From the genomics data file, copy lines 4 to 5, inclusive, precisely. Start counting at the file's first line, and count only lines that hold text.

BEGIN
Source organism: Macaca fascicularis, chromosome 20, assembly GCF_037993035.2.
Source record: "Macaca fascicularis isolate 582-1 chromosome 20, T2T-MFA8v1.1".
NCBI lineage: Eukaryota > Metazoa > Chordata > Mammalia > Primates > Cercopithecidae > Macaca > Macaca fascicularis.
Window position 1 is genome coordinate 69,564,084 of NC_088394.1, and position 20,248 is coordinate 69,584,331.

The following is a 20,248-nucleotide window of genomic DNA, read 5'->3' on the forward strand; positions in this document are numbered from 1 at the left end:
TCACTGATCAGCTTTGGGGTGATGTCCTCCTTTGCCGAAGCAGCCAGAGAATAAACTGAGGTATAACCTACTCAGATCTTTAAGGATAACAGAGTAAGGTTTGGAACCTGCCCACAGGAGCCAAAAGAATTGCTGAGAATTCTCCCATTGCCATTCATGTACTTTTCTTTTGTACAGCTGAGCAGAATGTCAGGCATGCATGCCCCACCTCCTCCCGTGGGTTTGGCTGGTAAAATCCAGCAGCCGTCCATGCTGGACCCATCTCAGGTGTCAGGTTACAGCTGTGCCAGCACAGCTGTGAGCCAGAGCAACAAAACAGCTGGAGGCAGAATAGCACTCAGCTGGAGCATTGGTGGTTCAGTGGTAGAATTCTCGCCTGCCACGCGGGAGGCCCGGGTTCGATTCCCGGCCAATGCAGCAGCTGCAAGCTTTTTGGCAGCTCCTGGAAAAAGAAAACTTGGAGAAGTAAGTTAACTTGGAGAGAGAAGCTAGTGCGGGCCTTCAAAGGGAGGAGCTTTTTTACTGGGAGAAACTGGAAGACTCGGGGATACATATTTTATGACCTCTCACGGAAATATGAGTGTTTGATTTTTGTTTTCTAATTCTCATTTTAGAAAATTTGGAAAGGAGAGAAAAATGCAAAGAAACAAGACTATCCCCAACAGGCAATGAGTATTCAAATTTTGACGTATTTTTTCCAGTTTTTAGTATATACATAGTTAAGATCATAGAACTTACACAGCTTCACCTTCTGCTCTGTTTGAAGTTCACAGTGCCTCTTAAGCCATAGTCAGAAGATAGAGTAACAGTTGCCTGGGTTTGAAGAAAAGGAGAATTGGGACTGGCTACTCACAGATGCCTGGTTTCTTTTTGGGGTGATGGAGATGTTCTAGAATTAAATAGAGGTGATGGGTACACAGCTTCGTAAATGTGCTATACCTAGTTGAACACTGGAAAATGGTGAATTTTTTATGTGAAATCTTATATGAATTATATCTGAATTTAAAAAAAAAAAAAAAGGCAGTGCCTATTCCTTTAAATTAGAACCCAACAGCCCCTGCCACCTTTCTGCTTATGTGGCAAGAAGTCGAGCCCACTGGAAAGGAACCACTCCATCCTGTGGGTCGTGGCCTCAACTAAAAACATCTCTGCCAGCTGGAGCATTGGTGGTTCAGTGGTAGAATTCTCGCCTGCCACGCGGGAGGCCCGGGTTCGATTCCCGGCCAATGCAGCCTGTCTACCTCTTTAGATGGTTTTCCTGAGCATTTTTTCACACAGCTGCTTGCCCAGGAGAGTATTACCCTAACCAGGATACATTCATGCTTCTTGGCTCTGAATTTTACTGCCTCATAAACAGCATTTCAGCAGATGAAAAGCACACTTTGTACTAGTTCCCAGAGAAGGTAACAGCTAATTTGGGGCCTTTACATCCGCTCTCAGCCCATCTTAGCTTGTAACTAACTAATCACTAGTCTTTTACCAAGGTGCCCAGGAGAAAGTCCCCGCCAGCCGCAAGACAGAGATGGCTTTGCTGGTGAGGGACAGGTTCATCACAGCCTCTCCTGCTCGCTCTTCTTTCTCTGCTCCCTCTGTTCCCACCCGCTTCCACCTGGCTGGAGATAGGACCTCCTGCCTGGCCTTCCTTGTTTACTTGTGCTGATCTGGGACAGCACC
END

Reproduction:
Window position 1 is genome coordinate 69,564,084 of NC_088394.1, and position 20,248 is coordinate 69,584,331.

The following is a 20,248-nucleotide window of genomic DNA, read 5'->3' on the forward strand; positions in this document are numbered from 1 at the left end: